As widely expected, the Big 12 officially extended membership to BYU, Houston, UCF, and Cincinnati this morning. BYU will formally join the league July 1, 2023.
OFFICIAL: Brigham Young University has accepted an invitation to join the Big 12 Conference. pic.twitter.com/0brQvmwSmA— BYU (@BYU) September 10, 2021
After taking their football program independent, BYU arrived in the WCC following the 2020-11 season and were largely seen as a nice boost in conference power and rankings. They made the NCAA Tournament in three of their first four years in the WCC and finally returned last year.
And of course, the Zags and the Cougars have played some hard-nosed grind out games, highlighted by BYU’s stunning upset over an undefeated Gonzaga on Senior Night in 2017.
The Big 12 made these moves after the departure of Texas and Oklahoma to the SEC. Since football is what drives every single decision in the Power 5 conferences, eyeing BYU comes as no surprise. The Cougars play football independently of the WCC, and for the past few seasons have fielded a pretty decent team.
What this means for the WCC going forward is unclear. The Zags recently spurned the Mountain West Conference to extract greater concessions from the West Coast Conference. To a certain extent, we’ve seen the ramifications of those. The Zags only play the two worst teams in the conference once a year (reducing the drag on the overall schedule) and overall, it seems that the WCC basketball programs have improved slightly.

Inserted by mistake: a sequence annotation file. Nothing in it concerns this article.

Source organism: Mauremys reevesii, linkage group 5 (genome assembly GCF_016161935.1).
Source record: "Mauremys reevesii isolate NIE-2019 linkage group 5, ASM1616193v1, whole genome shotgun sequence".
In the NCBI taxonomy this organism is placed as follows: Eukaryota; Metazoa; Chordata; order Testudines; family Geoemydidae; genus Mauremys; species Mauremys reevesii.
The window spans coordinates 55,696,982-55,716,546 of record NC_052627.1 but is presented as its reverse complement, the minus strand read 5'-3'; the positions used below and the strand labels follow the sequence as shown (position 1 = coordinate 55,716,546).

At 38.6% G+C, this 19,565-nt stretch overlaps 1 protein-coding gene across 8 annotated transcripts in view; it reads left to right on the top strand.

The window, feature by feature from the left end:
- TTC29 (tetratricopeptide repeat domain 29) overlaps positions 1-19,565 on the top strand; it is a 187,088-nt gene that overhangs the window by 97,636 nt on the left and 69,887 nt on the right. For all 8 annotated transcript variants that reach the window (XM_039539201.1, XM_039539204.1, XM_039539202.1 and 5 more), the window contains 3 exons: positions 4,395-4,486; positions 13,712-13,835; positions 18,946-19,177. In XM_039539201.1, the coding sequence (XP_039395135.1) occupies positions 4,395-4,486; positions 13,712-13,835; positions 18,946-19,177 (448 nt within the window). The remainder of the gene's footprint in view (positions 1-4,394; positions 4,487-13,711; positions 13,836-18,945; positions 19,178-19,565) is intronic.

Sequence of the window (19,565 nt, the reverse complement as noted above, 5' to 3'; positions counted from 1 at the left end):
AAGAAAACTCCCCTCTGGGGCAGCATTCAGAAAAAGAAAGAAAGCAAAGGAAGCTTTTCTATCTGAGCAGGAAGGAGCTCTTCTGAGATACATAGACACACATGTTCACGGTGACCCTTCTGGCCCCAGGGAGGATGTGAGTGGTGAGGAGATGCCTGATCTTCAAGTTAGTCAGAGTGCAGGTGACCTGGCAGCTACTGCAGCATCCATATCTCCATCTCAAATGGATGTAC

On a scheduling level, BYU’s departure hurts the Zags in terms of seeding, because the two (possibly three) games against BYU were all guaranteed to be Quad 1 or Quad 2 games. Those Quad designations come into play when the selection committee is considering the seed line, and in years in which Gonzaga is not a clear-cut No. 1, it can be a make or break point if the team doesn’t have enough to show for it.
The other hit comes to the overall conference finances. Every team that qualifies for the NCAA Tournament generates revenue for its conference, and even more money depending on how far it advances in the tournament. This payout system was one of the criticisms the Zags had during the MWC flirtation—Gonzaga generates a lot of money for the conference and the rest of the schools don’t do much to show for it. BYU was, on occasion, an extra source of revenue when they qualified for the tournament.
Going forward, it will be interesting to see what the WCC does. The conference primarily consisted of smaller, religious institutions. The addition changed that equation slightly, only in the sense that the BYU’s 30,000-plus student enrollment probably exceeded all of the other WCC schools combined.
Obvious schools on the short-list include Seattle University, a small Jesuit-based school in Seattle. Grand Canyon University is also a name that is thrown around, having achieved some success in the Western Athletic Conference, although there are reservations from many ends about the university’s for-profit status.